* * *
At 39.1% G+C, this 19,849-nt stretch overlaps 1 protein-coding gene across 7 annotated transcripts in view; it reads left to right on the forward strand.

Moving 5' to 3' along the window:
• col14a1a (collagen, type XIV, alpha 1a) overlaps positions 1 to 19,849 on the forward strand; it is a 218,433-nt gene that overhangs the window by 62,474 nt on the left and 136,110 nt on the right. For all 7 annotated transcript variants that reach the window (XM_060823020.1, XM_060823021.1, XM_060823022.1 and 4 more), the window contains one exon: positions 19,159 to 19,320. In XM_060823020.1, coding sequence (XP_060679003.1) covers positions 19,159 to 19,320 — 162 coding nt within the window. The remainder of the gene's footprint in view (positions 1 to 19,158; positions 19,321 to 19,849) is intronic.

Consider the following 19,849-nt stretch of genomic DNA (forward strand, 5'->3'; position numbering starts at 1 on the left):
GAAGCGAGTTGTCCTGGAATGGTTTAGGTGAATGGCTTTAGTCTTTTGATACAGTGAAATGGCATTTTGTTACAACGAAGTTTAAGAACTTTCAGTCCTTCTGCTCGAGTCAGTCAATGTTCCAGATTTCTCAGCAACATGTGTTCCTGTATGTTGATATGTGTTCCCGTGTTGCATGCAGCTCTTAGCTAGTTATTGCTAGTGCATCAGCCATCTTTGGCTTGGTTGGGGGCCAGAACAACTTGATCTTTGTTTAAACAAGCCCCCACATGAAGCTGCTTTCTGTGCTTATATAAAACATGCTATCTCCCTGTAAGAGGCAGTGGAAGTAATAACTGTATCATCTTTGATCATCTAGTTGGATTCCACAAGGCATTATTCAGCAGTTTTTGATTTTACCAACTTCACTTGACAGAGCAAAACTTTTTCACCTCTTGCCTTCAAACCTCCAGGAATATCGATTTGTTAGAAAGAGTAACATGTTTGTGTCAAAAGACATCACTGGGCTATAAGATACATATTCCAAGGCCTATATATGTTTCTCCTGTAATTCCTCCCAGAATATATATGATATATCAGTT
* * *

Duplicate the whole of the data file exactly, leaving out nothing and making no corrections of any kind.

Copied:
At 39.1% G+C, this 19,849-nt stretch overlaps 1 protein-coding gene across 7 annotated transcripts in view; it reads left to right on the forward strand.

Moving 5' to 3' along the window:
• col14a1a (collagen, type XIV, alpha 1a) overlaps positions 1 to 19,849 on the forward strand; it is a 218,433-nt gene that overhangs the window by 62,474 nt on the left and 136,110 nt on the right. For all 7 annotated transcript variants that reach the window (XM_060823020.1, XM_060823021.1, XM_060823022.1 and 4 more), the window contains one exon: positions 19,159 to 19,320. In XM_060823020.1, coding sequence (XP_060679003.1) covers positions 19,159 to 19,320 — 162 coding nt within the window. The remainder of the gene's footprint in view (positions 1 to 19,158; positions 19,321 to 19,849) is intronic.

Consider the following 19,849-nt stretch of genomic DNA (forward strand, 5'->3'; position numbering starts at 1 on the left):
GAAGCGAGTTGTCCTGGAATGGTTTAGGTGAATGGCTTTAGTCTTTTGATACAGTGAAATGGCATTTTGTTACAACGAAGTTTAAGAACTTTCAGTCCTTCTGCTCGAGTCAGTCAATGTTCCAGATTTCTCAGCAACATGTGTTCCTGTATGTTGATATGTGTTCCCGTGTTGCATGCAGCTCTTAGCTAGTTATTGCTAGTGCATCAGCCATCTTTGGCTTGGTTGGGGGCCAGAACAACTTGATCTTTGTTTAAACAAGCCCCCACATGAAGCTGCTTTCTGTGCTTATATAAAACATGCTATCTCCCTGTAAGAGGCAGTGGAAGTAATAACTGTATCATCTTTGATCATCTAGTTGGATTCCACAAGGCATTATTCAGCAGTTTTTGATTTTACCAACTTCACTTGACAGAGCAAAACTTTTTCACCTCTTGCCTTCAAACCTCCAGGAATATCGATTTGTTAGAAAGAGTAACATGTTTGTGTCAAAAGACATCACTGGGCTATAAGATACATATTCCAAGGCCTATATATGTTTCTCCTGTAATTCCTCCCAGAATATATATGATATATCAGTT